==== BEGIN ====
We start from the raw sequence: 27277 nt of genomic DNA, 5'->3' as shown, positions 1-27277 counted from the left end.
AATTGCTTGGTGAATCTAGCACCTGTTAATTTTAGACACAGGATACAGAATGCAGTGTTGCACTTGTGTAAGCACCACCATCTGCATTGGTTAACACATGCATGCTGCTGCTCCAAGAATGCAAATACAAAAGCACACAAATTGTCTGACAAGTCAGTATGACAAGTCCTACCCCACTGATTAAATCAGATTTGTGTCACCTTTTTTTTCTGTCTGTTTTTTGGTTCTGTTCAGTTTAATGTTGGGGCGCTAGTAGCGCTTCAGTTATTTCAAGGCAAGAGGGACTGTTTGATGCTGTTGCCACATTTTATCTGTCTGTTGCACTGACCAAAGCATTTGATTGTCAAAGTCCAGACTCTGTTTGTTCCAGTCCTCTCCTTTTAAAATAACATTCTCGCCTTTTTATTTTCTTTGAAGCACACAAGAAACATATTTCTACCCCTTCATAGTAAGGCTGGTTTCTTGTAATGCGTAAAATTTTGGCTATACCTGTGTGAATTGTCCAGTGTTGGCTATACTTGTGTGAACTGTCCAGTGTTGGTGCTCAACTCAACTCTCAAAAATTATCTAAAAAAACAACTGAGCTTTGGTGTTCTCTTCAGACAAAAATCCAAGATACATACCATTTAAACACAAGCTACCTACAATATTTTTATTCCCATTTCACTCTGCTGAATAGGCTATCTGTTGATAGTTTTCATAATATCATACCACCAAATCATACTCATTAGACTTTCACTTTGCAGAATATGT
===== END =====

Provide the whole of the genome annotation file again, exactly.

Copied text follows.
We start from the raw sequence: 27277 nt of genomic DNA, 5'->3' as shown, positions 1-27277 counted from the left end.
AATTGCTTGGTGAATCTAGCACCTGTTAATTTTAGACACAGGATACAGAATGCAGTGTTGCACTTGTGTAAGCACCACCATCTGCATTGGTTAACACATGCATGCTGCTGCTCCAAGAATGCAAATACAAAAGCACACAAATTGTCTGACAAGTCAGTATGACAAGTCCTACCCCACTGATTAAATCAGATTTGTGTCACCTTTTTTTTCTGTCTGTTTTTTGGTTCTGTTCAGTTTAATGTTGGGGCGCTAGTAGCGCTTCAGTTATTTCAAGGCAAGAGGGACTGTTTGATGCTGTTGCCACATTTTATCTGTCTGTTGCACTGACCAAAGCATTTGATTGTCAAAGTCCAGACTCTGTTTGTTCCAGTCCTCTCCTTTTAAAATAACATTCTCGCCTTTTTATTTTCTTTGAAGCACACAAGAAACATATTTCTACCCCTTCATAGTAAGGCTGGTTTCTTGTAATGCGTAAAATTTTGGCTATACCTGTGTGAATTGTCCAGTGTTGGCTATACTTGTGTGAACTGTCCAGTGTTGGTGCTCAACTCAACTCTCAAAAATTATCTAAAAAAACAACTGAGCTTTGGTGTTCTCTTCAGACAAAAATCCAAGATACATACCATTTAAACACAAGCTACCTACAATATTTTTATTCCCATTTCACTCTGCTGAATAGGCTATCTGTTGATAGTTTTCATAATATCATACCACCAAATCATACTCATTAGACTTTCACTTTGCAGAATATGT